Developing acceptance and understanding of trans and gender diverse loved ones: Working with parents and families


While trans and gender diverse people often seek psychological help and counseling to aid in their transition and achieving a desired life, parents and families of TGD people may be left unsupported. These people may struggle understand their loved ones identity, have difficulty reconciling the persons‰’ affirmed gender identity with their history, be grieving the loss of their family member‰’s perceived future, or be openly rejecting of this identity. Any number of difficulties may present for those with TGD loved ones that they are not necessarily able to process or understand by talking with the person, but that they may still need help to process. While several peer-based groups are available that provide support to these individuals, little resources are available in aiding work with family members of TGD people. This presentation aims to educate people who work with parents and families of TGD people about common issues that may arise, potential therapeutic directions, process issues and difficulties of working with those who reject their TGD loved ones, and to increase understanding of working with these people.


Tim Cronin |

Tim Cronin: Tim is a psychologist and researcher working in LGBTQIA+ mental health, and identifies as part of the community. Through Tim‰’s research and practice with clients he has a focus on strengths-based approaches to well-being, as well as health, resilience, and pride in the transgender and gender diverse community.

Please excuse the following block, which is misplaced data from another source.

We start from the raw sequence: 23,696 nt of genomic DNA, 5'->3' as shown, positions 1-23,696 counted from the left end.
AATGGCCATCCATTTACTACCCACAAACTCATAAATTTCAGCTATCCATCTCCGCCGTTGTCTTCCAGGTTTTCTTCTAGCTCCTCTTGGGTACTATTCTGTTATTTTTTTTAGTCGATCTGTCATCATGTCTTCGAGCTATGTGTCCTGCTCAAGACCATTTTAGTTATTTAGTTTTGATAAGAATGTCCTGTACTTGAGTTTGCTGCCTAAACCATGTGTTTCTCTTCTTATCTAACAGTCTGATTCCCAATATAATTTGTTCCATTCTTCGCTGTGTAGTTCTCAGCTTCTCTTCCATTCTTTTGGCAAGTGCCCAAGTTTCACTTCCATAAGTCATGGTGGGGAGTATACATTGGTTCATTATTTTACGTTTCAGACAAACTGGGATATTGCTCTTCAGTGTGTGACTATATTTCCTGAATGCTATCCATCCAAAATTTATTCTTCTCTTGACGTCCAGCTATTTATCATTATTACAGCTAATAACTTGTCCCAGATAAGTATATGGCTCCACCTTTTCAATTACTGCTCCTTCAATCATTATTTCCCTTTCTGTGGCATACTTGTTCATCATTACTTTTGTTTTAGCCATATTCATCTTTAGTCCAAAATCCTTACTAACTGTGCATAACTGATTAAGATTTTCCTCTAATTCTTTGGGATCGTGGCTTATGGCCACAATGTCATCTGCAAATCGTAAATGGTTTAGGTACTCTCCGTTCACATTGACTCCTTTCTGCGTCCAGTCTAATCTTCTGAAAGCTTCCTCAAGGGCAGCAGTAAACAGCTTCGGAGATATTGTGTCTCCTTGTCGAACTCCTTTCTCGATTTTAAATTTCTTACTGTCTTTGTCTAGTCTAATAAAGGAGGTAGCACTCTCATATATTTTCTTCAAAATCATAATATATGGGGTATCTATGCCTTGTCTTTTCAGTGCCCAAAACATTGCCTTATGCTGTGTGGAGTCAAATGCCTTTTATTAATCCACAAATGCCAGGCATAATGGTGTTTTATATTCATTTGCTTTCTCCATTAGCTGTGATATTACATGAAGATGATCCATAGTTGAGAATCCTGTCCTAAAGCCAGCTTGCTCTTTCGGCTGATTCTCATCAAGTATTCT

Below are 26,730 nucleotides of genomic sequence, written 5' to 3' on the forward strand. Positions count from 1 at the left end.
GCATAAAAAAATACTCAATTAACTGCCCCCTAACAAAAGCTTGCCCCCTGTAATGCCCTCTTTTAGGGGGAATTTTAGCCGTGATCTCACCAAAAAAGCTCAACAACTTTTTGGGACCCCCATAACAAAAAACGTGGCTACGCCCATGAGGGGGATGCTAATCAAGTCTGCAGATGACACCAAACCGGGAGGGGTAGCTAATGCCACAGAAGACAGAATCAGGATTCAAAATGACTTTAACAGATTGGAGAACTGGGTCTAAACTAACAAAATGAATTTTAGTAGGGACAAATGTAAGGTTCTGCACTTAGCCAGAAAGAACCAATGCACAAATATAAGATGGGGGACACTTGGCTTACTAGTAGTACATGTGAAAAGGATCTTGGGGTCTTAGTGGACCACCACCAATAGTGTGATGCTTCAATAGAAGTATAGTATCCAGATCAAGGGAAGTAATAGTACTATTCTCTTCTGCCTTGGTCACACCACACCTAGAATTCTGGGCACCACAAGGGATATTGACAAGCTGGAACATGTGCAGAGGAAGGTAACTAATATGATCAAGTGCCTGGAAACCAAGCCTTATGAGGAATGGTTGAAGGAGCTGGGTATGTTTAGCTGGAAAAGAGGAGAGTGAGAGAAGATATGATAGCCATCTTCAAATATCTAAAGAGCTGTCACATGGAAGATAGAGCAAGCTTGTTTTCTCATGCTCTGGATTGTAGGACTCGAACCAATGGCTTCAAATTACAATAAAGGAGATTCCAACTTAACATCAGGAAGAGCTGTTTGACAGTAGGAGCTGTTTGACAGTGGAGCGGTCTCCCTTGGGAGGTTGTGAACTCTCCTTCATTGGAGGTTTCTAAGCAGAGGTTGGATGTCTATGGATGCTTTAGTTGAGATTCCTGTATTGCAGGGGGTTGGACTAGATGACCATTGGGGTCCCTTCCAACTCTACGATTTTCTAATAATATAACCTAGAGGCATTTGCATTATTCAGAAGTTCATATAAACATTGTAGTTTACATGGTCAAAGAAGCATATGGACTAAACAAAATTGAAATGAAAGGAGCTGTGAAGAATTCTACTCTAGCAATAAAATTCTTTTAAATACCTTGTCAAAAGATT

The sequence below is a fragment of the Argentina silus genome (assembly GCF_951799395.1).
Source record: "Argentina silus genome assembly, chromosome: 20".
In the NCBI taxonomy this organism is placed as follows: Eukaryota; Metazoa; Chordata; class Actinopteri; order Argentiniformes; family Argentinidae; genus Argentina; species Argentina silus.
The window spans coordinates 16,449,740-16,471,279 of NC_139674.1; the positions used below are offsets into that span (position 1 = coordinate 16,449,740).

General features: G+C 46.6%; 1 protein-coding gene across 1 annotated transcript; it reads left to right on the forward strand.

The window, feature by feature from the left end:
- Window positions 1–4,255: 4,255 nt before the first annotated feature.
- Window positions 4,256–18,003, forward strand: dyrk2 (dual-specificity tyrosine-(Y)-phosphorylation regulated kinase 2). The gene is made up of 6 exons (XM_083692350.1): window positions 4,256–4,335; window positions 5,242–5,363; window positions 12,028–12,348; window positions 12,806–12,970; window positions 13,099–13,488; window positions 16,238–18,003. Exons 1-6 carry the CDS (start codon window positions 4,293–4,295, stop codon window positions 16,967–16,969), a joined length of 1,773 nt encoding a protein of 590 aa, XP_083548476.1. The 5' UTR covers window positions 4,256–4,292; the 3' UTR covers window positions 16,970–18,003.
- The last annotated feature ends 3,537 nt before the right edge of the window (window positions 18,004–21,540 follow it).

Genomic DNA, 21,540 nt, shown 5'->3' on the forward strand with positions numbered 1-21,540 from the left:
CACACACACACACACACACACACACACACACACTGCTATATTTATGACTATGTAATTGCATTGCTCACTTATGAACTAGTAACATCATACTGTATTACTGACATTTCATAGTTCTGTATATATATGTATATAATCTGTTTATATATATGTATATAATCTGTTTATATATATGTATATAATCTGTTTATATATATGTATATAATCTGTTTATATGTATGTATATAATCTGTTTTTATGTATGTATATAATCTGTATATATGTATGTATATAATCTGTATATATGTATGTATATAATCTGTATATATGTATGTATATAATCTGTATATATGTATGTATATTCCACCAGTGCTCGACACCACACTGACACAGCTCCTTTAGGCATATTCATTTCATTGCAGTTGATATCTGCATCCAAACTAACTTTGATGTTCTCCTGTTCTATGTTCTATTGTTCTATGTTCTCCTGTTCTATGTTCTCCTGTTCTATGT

Merinda Brown

Merinda is a psychologist with a background in welfare and community services. Merinda has a firm belief in holistic and integrative approaches to mental health care, particularly those that utilise the strengths and resources available to clients. As a queer woman, Merinda is committed to addressing systemic gaps in mental health service delivery for the LGBTIQA+ community.

Josh Muller

Josh is a registered psychologist and is passionate about LGBTQIA+ health and wellbeing. Coming from both research and practice backgrounds, he loves working with individuals as well as advocating for broader change. He’s a proud bisexual and secretary of the Melbourne Bisexual Network.